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Sino-US rivalry: Did it result in confrontation or cooperation?

By Zumra Nawaz Cheema

“The future of politics will be decided in Asia, not Afghanistan or Iraq, and the United States will be right at the centre of the action”.

                                                                                                                            Hillary Clinton 

As Sino-U.S. rivalry is getting intensified with the passage of time. U.S. policies towards China is being undergone through an abrupt change from the Kissinger’s administration to the Obama’s government, “to contain China to Cooperate China”. Presently, U.S. is really anxious upon Chinese rapid growth in terms of economics and military aspects. Competitive tensions between both powers are getting strong. if at the one hand China is emerging as world’s largest economy, on the other hand U.S. economy is heading towards downfall .

As China’s economic and military innovations are oriented toward developing capabilities for  displacing U.S. influence in the Western Pacific and asserting China’s status as a leading regional power and major world power, thus US as an existing superpower is worried of China’s steady and precise progress and development.US is visualizing  China as an actual challenge to its hegemony and monopoly in anarchical international system.

Under such state of affairs it seems that once again two ideologies Capitalist (U.S) and Communist (China) are getting involved in competition just like Cold War. As it is a general experience that rising powers seek to gain more authority in the global system, while declining powers rarely go down without a fight, thus it would have to see that what would be the consequences of this strategic competition, either confrontation or cooperation ?

Presently American policies are going through a transformatary phase. U.S is trying to divert its strategic posture from so called anti-terrorist to any other direction. As an American analyst stated that “the U.S. global strategy has basically completed a major transition shifting from anti-terror to dealing with emerging powers, from the Middle East to the Asia-Pacific”. Recently, U.S. announced “Pivot towards Asia” to restore  its declining economy. Accordingly U.S. is building up economic and military ties with emerging powers i.e. India, China, Singapore, Indonesia etc. Moreover,  US “twin trade” agreements, The Trans-Pacific Partnership (TPP) and The Trans-Atlantic Trade and Investment Partnership (TTIP) are also the part of US agenda to rebalance its economy. Resultantly China is feeling a strong strain on itself. China sees all of these U.S. initiatives against itself. China has view that US wants to hamper Chinese progress and development  so it can keep its supremacy and hegemony in the Asia-Pacific region. Accordingly, China is also taking steps to neutralize U.S. impact in the regional dynamics.  The One Belt, One Road (OBOR) strategy, the Asian Infrastructure and Investment Bank (AIIB), the revival of the Free Trade Area of Asia and the Pacific (FTAAP) initiative, the intensification of bilateral partnerships with its neighbors and Shanghai Cooperation Organization (SCO) are some counter initiatives adapted by the Chinese side.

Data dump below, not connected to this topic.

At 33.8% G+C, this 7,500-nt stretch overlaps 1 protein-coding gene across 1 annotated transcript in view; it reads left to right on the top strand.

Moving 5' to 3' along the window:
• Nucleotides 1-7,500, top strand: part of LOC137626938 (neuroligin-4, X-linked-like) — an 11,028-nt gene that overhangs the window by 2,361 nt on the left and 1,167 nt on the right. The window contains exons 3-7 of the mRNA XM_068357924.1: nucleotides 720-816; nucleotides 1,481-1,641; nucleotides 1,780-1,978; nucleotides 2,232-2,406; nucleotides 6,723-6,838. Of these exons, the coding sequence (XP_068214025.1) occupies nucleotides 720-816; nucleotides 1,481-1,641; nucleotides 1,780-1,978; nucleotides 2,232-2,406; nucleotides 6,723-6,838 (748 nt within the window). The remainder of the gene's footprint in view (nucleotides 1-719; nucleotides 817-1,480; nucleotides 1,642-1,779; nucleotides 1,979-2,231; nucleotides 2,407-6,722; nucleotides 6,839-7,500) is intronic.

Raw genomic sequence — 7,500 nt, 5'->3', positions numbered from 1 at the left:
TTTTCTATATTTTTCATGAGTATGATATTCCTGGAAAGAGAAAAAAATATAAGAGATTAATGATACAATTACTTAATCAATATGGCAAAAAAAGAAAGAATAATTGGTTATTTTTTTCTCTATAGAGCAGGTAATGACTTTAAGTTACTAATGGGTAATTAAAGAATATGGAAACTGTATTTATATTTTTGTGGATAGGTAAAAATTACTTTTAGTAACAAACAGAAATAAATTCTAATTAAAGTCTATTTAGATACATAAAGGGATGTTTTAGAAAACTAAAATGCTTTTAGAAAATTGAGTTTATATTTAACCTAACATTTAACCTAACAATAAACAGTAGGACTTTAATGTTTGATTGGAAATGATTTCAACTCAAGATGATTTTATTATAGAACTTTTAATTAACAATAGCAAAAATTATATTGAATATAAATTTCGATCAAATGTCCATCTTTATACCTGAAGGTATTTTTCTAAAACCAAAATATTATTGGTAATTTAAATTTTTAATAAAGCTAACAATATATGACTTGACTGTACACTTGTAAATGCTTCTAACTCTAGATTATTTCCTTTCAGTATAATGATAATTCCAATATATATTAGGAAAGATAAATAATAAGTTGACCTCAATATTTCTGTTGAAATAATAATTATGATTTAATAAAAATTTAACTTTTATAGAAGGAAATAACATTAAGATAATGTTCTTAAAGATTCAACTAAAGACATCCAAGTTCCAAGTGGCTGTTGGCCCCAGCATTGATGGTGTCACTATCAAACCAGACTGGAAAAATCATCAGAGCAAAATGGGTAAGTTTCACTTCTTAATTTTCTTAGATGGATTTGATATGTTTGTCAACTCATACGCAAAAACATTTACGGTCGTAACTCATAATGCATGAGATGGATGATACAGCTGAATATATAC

Currently,  there are two major flashpoints between China and U.S. First one is Cyber Warfare (CW). U.S. and China both countries are headed toward an escalating cyber war. Recently few Chinese hackers have arrested in U.S., accused of masterminding government-led cyber hacking to steal trade secrets from six major American companies, working in the key power and metals industries. Now U.S. decision-making elite is facing a critical issue that how the US will have respond to the cyber intrusion.

Second area of concern for U.S. is Chinese military modernization especially in terms of Navy. China is the second largest arms exporter, the second largest arms importer and China’s military budget is the second largest in the world after  U.S. Currently China’s improving naval capabilities posing a potential challenge to U.S. naval capabilities in blue-water. It is the very first time, when U.S. is facing a potential threat to its longstanding status as the leading military power in Asia-Pacific since the end of the Cold War.

Now it is recommended that cooperation, rather than confrontation, would benefit both powers as well as enhance stability in the Asia-Pacific. While competition; resulted in confrontation would have disastrous outcomes i.e. global instability and insecurity.

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Zumra Cheema

Zumra Nawaz Cheema holds a Master's degree in Defence & Strategic Studies from Quaid-i-Azam University, Islamabad. She works as Researcher at the Strategic Vision Institute in Islamabad, Pakistan

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